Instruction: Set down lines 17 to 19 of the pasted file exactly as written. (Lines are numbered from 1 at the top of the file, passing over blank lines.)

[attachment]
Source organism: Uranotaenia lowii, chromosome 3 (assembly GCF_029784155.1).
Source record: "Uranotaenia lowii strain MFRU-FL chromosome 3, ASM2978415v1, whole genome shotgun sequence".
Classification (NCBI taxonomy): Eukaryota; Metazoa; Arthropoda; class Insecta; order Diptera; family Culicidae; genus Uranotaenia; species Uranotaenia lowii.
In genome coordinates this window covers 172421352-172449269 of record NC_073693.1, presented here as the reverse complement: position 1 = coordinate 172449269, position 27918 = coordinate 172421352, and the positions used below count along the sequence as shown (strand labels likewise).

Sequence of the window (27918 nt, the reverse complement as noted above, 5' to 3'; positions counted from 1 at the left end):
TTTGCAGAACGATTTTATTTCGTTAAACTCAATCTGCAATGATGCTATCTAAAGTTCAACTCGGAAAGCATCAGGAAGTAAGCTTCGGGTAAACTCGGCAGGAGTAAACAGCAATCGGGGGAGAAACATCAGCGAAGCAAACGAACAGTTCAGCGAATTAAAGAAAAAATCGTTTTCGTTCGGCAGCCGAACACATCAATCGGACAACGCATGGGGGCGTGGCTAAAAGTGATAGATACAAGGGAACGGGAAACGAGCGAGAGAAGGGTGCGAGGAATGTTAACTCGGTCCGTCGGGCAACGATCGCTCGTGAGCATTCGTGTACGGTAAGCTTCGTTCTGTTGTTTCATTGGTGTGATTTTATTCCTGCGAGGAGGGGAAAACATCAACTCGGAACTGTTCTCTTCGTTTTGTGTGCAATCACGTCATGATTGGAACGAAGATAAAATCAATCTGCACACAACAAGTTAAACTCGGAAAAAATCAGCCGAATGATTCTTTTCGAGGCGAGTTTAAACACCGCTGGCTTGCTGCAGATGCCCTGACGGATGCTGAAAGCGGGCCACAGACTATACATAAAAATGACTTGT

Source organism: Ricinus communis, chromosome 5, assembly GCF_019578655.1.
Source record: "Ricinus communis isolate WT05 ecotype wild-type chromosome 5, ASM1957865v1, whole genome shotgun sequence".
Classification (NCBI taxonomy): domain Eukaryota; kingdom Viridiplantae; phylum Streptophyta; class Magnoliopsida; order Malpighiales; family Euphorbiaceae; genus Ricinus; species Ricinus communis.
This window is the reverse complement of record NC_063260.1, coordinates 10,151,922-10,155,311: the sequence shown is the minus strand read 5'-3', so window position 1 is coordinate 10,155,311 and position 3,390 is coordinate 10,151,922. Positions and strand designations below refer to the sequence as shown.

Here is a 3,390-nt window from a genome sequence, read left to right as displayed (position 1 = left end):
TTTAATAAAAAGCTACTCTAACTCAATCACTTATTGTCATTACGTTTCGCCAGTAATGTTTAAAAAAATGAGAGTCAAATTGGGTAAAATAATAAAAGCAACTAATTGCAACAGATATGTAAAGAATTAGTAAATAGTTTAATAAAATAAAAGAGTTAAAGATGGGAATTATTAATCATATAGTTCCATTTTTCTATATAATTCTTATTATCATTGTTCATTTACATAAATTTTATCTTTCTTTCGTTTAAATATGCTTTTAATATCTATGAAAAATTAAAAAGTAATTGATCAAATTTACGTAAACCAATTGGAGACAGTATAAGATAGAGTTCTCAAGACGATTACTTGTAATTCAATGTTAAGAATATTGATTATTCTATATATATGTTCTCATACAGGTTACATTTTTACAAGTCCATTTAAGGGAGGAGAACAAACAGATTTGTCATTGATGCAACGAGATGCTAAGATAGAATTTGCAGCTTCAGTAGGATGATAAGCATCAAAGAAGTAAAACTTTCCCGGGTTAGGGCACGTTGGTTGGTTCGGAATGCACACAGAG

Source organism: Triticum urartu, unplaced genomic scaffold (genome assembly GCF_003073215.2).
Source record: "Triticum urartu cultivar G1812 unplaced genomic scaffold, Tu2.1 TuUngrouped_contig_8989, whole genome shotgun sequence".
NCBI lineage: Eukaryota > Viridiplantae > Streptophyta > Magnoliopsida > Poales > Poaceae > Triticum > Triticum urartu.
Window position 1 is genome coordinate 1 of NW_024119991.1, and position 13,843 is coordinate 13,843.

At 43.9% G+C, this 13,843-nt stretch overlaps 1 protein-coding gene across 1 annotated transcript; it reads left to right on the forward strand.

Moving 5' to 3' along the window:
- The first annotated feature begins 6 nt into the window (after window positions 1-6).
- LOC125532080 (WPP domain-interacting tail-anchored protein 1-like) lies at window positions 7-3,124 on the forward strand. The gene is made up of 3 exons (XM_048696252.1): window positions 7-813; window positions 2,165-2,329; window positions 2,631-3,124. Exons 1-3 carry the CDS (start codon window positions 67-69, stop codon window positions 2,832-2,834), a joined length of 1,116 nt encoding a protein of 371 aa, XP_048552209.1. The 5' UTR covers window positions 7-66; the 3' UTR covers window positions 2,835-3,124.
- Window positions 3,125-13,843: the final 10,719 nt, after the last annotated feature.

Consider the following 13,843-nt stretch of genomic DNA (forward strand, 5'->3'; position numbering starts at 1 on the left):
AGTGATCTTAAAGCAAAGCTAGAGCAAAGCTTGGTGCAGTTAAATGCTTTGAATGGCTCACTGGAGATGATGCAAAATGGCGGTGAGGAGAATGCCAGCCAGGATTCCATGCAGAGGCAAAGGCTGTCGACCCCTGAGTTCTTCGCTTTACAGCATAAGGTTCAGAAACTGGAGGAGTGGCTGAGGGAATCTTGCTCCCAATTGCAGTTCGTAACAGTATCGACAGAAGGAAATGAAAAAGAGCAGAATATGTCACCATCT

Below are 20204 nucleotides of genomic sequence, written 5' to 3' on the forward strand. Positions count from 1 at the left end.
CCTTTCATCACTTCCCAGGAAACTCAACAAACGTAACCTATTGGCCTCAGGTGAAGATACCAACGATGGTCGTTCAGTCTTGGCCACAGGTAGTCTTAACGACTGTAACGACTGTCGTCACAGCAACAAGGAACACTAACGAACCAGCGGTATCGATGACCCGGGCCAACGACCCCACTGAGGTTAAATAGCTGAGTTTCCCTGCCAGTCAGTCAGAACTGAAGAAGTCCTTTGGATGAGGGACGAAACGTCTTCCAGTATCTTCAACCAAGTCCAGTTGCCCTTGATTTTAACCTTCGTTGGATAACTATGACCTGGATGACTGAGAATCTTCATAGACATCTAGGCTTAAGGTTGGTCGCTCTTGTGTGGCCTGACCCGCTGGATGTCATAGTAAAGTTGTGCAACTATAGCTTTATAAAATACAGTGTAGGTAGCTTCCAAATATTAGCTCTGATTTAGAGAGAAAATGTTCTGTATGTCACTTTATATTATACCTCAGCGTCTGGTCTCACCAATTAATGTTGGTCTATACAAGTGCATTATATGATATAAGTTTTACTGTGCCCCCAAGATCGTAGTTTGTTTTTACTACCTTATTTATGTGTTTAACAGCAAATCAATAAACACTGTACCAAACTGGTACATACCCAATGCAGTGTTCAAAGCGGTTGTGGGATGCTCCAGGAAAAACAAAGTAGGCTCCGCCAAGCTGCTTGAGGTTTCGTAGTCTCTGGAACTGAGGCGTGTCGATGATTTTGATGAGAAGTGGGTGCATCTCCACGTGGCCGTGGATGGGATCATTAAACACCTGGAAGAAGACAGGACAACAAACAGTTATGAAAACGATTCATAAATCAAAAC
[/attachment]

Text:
At 43.9% G+C, this 13,843-nt stretch overlaps 1 protein-coding gene across 1 annotated transcript; it reads left to right on the forward strand.

Moving 5' to 3' along the window:
- The first annotated feature begins 6 nt into the window (after window positions 1-6).